5 Common Cancer Myths

We’ve come a long way in how well we understand cancer, its risk factors, and how to fight it. But as awareness grows, so has misinformation. There are a lot of myths out there about what cancer is, its risk factors, and its treatments.

Let’s set the record straight. Here are five of the most common myths about cancer, and the truth about them:

  1. Cancer is a death sentence.
    Though many of the big cancer stories in the media involve life-threatening cases, this does not reflect today’s reality about cancer.

In fact, research and treatment for cancer has come a long way. According to the Annual Report to the Nation on the Status of Cancer, patients in the United Sates now have over a 90 percent five-year survival rate for many cancers including breast, prostate, thyroid and more. The five-year survival rate for all cancers is at 66 percent.

  1. Sugar makes cancer spread.
    This myth is rooted in the fact that cancerous cells consume more glucose (sugar) than healthy cells. But that’s as far as the truth for this myth goes.

The belief that because cancer cells consume more sugar, that consuming more sugar makes cancer spread, is false. Likewise, cutting sugar out of your diet will not make cancer shrink or disappear.

  1. _____ causes cancer.
    Artificial sweeteners, cell phones, power lines, microwaves, and many other products of modern life have been said to be associated with a higher risk of cancer. But for all the items listed here, any kind of link to cancer risk has not been proven by any scientific research to date.

In fact, many of these concerns are more rumor than truth. If you have questions about whether an item can increase your risk, talk to your doctor.

  1. A person’s attitude can determine his/her cancer treatment success.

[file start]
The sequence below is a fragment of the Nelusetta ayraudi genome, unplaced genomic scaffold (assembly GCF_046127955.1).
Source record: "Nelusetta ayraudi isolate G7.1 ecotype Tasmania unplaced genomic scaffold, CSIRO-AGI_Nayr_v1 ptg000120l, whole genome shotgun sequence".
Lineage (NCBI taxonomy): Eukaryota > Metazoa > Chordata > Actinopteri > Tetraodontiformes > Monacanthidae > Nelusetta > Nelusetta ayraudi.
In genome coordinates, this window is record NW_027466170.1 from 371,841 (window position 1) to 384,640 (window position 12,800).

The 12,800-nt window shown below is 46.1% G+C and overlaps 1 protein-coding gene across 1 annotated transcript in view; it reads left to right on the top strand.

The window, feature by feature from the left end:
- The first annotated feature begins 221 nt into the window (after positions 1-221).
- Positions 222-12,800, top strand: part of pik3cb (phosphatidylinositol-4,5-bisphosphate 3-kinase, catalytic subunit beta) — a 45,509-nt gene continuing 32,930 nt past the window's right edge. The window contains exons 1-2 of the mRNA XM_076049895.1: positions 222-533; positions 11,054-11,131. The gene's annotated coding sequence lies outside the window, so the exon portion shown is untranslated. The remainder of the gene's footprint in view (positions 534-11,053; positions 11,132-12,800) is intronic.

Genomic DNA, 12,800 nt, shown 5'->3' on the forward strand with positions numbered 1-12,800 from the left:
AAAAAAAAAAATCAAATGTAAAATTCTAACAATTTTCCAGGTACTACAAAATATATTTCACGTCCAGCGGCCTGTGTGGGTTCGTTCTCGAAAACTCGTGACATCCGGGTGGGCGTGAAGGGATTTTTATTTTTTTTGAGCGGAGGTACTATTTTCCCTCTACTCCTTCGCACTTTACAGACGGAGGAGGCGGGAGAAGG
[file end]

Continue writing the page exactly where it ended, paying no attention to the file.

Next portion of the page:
When a person is fighting cancer, it is normal to feel all kinds of extreme emotions—including ones that are typically classified as “negative” such as sadness, anger, and discouragement.

This is okay, and there is no scientific evidence that experiencing these feelings reduces your chances of getting cancer, beating cancer, or having a recurrence.

  1. If a person’s relative gets cancer, they will, too.
    It’s true that risk factors for some cancers are genetic, not all of them are. In fact, only 5-10 percent of cancers are genetically linked.

Of course, this myth has a dangerous flip side—the belief that if an individual is not related to anyone who has had cancer, that s/he won’t ever get cancer, either. The truth is, about 40 percent of the general population gets cancer at some point in their lives, according to Cancer.gov.

Knowledge is power

Cancer can be scary, and with so many different kinds, it is hard to understand. This leads to inaccuracies and even totally non-factual information spreading.

But knowledge is power. Knowing the facts about cancer can help you make good decisions to control your risk factors, catch cancer early, and live a healthy life. If you’re not sure if something you hear about cancer is accurate, research it or ask a doctor.